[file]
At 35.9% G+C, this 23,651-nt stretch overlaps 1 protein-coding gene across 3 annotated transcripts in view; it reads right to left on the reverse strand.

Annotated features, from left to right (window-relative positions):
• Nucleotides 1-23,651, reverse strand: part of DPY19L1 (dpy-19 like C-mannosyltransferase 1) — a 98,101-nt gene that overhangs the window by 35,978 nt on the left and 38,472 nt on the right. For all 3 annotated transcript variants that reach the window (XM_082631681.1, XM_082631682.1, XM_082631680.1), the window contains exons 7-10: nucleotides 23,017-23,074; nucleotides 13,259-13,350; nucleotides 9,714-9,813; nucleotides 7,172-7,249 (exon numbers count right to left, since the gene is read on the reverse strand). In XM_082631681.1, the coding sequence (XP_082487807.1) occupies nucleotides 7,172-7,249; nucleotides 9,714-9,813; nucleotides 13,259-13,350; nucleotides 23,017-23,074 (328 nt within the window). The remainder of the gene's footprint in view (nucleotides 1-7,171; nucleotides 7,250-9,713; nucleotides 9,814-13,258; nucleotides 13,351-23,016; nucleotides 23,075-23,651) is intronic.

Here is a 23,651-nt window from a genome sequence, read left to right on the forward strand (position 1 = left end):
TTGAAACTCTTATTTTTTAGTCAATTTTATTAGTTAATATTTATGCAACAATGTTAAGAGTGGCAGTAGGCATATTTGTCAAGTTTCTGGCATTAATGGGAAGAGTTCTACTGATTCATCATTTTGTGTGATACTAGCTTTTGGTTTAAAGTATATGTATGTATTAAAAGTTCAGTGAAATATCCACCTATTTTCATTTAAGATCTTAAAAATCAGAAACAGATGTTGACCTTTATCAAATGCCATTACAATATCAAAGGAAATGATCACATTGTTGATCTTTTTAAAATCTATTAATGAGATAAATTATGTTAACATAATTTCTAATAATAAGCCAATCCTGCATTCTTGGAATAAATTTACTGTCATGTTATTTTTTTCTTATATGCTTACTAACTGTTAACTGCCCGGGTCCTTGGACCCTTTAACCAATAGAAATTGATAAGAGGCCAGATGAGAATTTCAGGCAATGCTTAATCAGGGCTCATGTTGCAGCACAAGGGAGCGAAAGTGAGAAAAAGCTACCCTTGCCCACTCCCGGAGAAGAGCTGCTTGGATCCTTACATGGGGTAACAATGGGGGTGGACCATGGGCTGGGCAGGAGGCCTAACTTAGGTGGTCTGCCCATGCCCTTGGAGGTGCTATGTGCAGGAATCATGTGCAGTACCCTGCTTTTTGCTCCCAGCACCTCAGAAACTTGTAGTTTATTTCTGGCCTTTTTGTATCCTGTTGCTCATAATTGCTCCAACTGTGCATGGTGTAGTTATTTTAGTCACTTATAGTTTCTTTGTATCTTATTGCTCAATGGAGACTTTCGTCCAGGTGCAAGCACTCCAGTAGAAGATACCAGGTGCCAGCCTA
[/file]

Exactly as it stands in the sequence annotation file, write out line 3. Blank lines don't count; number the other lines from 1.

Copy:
• Nucleotides 1-23,651, reverse strand: part of DPY19L1 (dpy-19 like C-mannosyltransferase 1) — a 98,101-nt gene that overhangs the window by 35,978 nt on the left and 38,472 nt on the right. For all 3 annotated transcript variants that reach the window (XM_082631681.1, XM_082631682.1, XM_082631680.1), the window contains exons 7-10: nucleotides 23,017-23,074; nucleotides 13,259-13,350; nucleotides 9,714-9,813; nucleotides 7,172-7,249 (exon numbers count right to left, since the gene is read on the reverse strand). In XM_082631681.1, the coding sequence (XP_082487807.1) occupies nucleotides 7,172-7,249; nucleotides 9,714-9,813; nucleotides 13,259-13,350; nucleotides 23,017-23,074 (328 nt within the window). The remainder of the gene's footprint in view (nucleotides 1-7,171; nucleotides 7,250-9,713; nucleotides 9,814-13,258; nucleotides 13,351-23,016; nucleotides 23,075-23,651) is intronic.